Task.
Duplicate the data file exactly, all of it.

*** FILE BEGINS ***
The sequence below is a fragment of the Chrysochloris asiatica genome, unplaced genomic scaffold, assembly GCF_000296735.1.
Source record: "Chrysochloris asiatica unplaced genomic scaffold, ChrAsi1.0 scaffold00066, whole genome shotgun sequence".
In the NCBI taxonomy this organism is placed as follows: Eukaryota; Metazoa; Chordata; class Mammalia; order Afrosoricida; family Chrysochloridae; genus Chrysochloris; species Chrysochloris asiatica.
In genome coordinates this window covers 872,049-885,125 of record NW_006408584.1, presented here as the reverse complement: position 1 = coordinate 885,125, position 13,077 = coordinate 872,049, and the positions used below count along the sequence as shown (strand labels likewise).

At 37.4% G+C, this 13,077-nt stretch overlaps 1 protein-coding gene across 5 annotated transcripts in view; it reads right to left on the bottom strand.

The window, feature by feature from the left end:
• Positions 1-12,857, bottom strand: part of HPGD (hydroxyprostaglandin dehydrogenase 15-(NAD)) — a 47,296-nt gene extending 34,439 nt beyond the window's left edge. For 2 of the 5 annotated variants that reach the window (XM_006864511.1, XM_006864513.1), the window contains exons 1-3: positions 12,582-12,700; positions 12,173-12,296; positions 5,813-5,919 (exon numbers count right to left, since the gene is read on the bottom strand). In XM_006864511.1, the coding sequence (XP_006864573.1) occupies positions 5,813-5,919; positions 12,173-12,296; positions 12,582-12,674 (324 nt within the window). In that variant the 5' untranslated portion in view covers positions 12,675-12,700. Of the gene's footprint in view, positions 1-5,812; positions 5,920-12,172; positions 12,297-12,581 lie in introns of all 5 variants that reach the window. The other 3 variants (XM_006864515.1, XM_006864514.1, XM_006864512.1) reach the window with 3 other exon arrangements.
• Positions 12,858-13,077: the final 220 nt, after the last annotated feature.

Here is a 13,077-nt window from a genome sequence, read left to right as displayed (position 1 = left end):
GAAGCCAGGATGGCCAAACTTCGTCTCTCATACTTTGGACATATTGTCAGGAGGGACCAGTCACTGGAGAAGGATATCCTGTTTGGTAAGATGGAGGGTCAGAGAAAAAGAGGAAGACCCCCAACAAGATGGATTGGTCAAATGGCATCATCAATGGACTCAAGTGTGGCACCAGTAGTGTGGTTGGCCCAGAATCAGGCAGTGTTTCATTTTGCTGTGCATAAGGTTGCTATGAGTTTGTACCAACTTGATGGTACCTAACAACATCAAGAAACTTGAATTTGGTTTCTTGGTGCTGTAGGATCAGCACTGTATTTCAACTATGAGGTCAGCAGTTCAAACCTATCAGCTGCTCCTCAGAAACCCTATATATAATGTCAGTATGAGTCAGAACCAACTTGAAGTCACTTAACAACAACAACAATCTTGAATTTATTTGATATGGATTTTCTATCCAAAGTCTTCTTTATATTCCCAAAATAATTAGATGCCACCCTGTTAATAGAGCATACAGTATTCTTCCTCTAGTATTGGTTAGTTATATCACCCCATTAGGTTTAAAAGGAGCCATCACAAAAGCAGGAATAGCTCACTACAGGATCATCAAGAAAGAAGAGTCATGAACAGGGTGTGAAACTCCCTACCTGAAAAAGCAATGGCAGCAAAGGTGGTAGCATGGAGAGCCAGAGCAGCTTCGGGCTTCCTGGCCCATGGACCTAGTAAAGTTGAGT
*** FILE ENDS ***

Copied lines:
The sequence below is a fragment of the Chrysochloris asiatica genome, unplaced genomic scaffold, assembly GCF_000296735.1.
Source record: "Chrysochloris asiatica unplaced genomic scaffold, ChrAsi1.0 scaffold00066, whole genome shotgun sequence".
In the NCBI taxonomy this organism is placed as follows: Eukaryota; Metazoa; Chordata; class Mammalia; order Afrosoricida; family Chrysochloridae; genus Chrysochloris; species Chrysochloris asiatica.
In genome coordinates this window covers 872,049-885,125 of record NW_006408584.1, presented here as the reverse complement: position 1 = coordinate 885,125, position 13,077 = coordinate 872,049, and the positions used below count along the sequence as shown (strand labels likewise).

At 37.4% G+C, this 13,077-nt stretch overlaps 1 protein-coding gene across 5 annotated transcripts in view; it reads right to left on the bottom strand.

The window, feature by feature from the left end:
• Positions 1-12,857, bottom strand: part of HPGD (hydroxyprostaglandin dehydrogenase 15-(NAD)) — a 47,296-nt gene extending 34,439 nt beyond the window's left edge. For 2 of the 5 annotated variants that reach the window (XM_006864511.1, XM_006864513.1), the window contains exons 1-3: positions 12,582-12,700; positions 12,173-12,296; positions 5,813-5,919 (exon numbers count right to left, since the gene is read on the bottom strand). In XM_006864511.1, the coding sequence (XP_006864573.1) occupies positions 5,813-5,919; positions 12,173-12,296; positions 12,582-12,674 (324 nt within the window). In that variant the 5' untranslated portion in view covers positions 12,675-12,700. Of the gene's footprint in view, positions 1-5,812; positions 5,920-12,172; positions 12,297-12,581 lie in introns of all 5 variants that reach the window. The other 3 variants (XM_006864515.1, XM_006864514.1, XM_006864512.1) reach the window with 3 other exon arrangements.
• Positions 12,858-13,077: the final 220 nt, after the last annotated feature.

Here is a 13,077-nt window from a genome sequence, read left to right as displayed (position 1 = left end):
GAAGCCAGGATGGCCAAACTTCGTCTCTCATACTTTGGACATATTGTCAGGAGGGACCAGTCACTGGAGAAGGATATCCTGTTTGGTAAGATGGAGGGTCAGAGAAAAAGAGGAAGACCCCCAACAAGATGGATTGGTCAAATGGCATCATCAATGGACTCAAGTGTGGCACCAGTAGTGTGGTTGGCCCAGAATCAGGCAGTGTTTCATTTTGCTGTGCATAAGGTTGCTATGAGTTTGTACCAACTTGATGGTACCTAACAACATCAAGAAACTTGAATTTGGTTTCTTGGTGCTGTAGGATCAGCACTGTATTTCAACTATGAGGTCAGCAGTTCAAACCTATCAGCTGCTCCTCAGAAACCCTATATATAATGTCAGTATGAGTCAGAACCAACTTGAAGTCACTTAACAACAACAACAATCTTGAATTTATTTGATATGGATTTTCTATCCAAAGTCTTCTTTATATTCCCAAAATAATTAGATGCCACCCTGTTAATAGAGCATACAGTATTCTTCCTCTAGTATTGGTTAGTTATATCACCCCATTAGGTTTAAAAGGAGCCATCACAAAAGCAGGAATAGCTCACTACAGGATCATCAAGAAAGAAGAGTCATGAACAGGGTGTGAAACTCCCTACCTGAAAAAGCAATGGCAGCAAAGGTGGTAGCATGGAGAGCCAGAGCAGCTTCGGGCTTCCTGGCCCATGGACCTAGTAAAGTTGAGT